…only when the Christian charges hell in all its ugliness and fury, is he rescued.
Acts 26:17 I will rescue you from your people and from the Gentiles. I now send you to them
Hurricane Harvey slammed into the coast of Texas last month bringing with it nearly 10 trillion gallons of water setting records of costly damage. For many who failed to evacuate, rescue was their only hope. From military led chopper rescues to fishermen in their flat-bottom boats, countless responded to the need extracting people from their rooftops, rescuing them from the rising waters.
Normally, that’s how a rescue works. Extraction. Whatever the danger be, whether flood, earthquake, or fire, rescue entails an escape from the danger, an extraction from impending peril.
Imagine for a moment that you’re that person, the one in need standing on the second floor of your house with water at your feet. You’re frantically looking out your upstairs window for a boat when a man swimming in the water appears and speaks to you as he treads. “I want you to walk downstairs. I’ll meet you at your front door. I have a small submarine you can get into.”
Wouldn’t you respond, “Walk downstairs?! I’d have to swim! It’s underwater!”
Or imagine that while retreating to your log cabin in Montana, a forest fire breaks out. You’re surrounded and alone as the encompassing wall of flames slowly encroaches. Suddenly, a chopper appears from the swirling smoke overhead and slowly lowers a man in a carriage. Ah! The relief you feel at the sight of it! Your rescuer steps out of the carriage and before you can jump in, it’s pulled up into the sky disappearing with the chopper. You look quizzically at the man who stands in front of you with his hand outstretched. “Uh, what’s your plan?” you ask. “Take my hand,” he says. There’s a pool of water right over there that will keep us safe.” Not seeing anything of the like, you ask, “Where?” He points into the fire. “Just beyond that wall of flames.”
Now indulge me once more. Imagine you’re a target, like one those faux deer with a bulls-eye painted on its flank except there’s nothing artificial about you. You’re living flesh and blood. You didn’t use to have this target on you, but it’s there now and it’s been sealed on you in a way that you can never wash it off. It’s a distinguished mark that all can see. And hunting season has just opened. While you’re working on a way to hide the mark and hide yourself, a man with a bucket of paint appears. Ah! What a simple rescue! “Put a swath of that paint over this mark of mine, would you? Even a little may save my life.” But the man just begins to paint along the ground at your feet, on your floor, out the sidewalk, down the street. “What are you doing? Where are you going!?”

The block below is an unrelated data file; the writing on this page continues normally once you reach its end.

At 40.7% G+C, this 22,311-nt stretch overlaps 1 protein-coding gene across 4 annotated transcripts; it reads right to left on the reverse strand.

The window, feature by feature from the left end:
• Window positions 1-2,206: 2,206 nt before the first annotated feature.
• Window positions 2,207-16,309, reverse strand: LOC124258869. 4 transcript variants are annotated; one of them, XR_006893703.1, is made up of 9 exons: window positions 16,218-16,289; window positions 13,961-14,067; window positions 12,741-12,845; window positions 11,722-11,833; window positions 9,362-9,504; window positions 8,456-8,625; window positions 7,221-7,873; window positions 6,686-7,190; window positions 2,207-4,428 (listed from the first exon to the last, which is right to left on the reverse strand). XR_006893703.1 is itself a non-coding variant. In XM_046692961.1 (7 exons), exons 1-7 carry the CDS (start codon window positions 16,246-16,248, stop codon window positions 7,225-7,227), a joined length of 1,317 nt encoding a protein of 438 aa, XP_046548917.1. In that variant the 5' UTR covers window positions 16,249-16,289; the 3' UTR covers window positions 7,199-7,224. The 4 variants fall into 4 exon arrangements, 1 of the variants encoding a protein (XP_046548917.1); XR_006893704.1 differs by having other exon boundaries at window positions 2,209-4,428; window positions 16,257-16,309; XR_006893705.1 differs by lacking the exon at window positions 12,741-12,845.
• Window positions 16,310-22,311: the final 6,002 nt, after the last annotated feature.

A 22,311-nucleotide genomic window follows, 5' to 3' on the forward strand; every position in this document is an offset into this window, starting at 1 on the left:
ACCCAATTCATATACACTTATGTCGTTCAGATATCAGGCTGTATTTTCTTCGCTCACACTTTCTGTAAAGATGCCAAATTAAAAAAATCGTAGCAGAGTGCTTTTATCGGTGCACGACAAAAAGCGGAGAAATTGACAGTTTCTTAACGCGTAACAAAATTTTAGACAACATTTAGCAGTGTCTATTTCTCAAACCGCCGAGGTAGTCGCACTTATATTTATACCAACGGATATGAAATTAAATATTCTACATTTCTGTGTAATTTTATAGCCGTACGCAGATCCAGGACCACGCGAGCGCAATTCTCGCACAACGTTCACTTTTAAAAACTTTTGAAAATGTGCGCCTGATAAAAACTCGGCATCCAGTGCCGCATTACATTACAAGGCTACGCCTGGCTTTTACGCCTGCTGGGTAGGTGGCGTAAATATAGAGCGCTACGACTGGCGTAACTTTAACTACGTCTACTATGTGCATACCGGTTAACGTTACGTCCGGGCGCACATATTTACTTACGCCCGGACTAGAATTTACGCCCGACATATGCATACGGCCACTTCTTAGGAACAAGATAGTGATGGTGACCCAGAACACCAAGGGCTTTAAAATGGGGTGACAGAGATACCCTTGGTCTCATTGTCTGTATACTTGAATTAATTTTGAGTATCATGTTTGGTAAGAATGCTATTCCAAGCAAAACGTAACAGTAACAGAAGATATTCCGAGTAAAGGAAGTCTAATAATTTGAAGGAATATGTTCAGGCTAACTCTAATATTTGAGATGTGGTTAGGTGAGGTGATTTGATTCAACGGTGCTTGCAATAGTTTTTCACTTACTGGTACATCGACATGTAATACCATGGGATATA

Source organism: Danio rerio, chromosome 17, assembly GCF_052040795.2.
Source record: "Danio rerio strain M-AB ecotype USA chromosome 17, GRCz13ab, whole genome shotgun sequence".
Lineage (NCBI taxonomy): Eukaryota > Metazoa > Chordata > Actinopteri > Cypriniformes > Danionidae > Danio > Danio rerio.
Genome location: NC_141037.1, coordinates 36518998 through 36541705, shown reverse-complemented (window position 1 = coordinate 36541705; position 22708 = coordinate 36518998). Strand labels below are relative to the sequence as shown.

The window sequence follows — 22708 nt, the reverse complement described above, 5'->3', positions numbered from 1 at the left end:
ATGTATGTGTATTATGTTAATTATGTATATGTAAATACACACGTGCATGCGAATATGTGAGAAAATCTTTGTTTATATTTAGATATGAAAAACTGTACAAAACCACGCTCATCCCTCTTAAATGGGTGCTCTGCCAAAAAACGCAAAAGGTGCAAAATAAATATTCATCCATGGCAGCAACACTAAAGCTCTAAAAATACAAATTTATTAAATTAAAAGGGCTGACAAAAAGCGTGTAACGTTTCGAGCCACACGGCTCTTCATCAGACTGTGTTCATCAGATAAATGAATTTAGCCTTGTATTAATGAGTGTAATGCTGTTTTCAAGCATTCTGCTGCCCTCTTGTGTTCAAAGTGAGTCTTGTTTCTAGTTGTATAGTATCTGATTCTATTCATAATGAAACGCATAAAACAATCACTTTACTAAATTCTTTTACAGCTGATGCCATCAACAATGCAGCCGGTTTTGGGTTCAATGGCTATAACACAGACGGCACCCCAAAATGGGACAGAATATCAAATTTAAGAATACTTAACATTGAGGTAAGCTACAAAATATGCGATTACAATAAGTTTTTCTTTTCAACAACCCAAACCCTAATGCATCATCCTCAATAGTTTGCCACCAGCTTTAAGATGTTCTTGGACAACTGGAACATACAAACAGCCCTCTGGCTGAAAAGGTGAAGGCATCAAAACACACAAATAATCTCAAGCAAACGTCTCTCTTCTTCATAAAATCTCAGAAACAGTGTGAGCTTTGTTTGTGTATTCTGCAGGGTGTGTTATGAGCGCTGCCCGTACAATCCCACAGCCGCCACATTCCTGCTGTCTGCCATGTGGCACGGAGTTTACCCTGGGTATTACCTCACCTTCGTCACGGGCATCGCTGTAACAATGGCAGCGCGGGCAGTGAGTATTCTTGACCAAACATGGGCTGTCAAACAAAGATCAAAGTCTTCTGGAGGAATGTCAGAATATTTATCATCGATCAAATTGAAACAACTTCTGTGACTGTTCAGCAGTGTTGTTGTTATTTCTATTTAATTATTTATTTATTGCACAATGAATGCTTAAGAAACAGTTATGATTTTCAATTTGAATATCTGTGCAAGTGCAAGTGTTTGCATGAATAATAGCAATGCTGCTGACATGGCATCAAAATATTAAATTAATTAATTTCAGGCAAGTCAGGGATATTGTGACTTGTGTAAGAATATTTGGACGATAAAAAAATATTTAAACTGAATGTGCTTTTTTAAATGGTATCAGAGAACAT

Not taking his eye from the path he paints, this stranger responds, “Follow this path and I’ll rescue you.”
“Where does it lead?”
“To the hunters’ lodge.”
Yet it’s what Jesus instructed Paul. “I will rescue you from your people and the Gentiles. I now send you to them…”
It is common sense to assume that a rescue always involves an extraction, but for the Christian, man’s common sense rarely applies.
The rescue for the Christian takes place when he charges into the flood for there and then is a standard raised.
The rescue for the Christian takes place when he charges into the fire, for there and then is a fourth man found.
Likewise, only when the Christian charges hell in all its ugliness and fury, is he rescued; for his rescue is not an extraction by God, but in the presence of God. And where but at the gates of hell where the fires are hot and the flood waters high should we expect to find Him? He is where He is needed. Then and there is God found. Then and there are we rescued.
How ludicrous. Let’s go.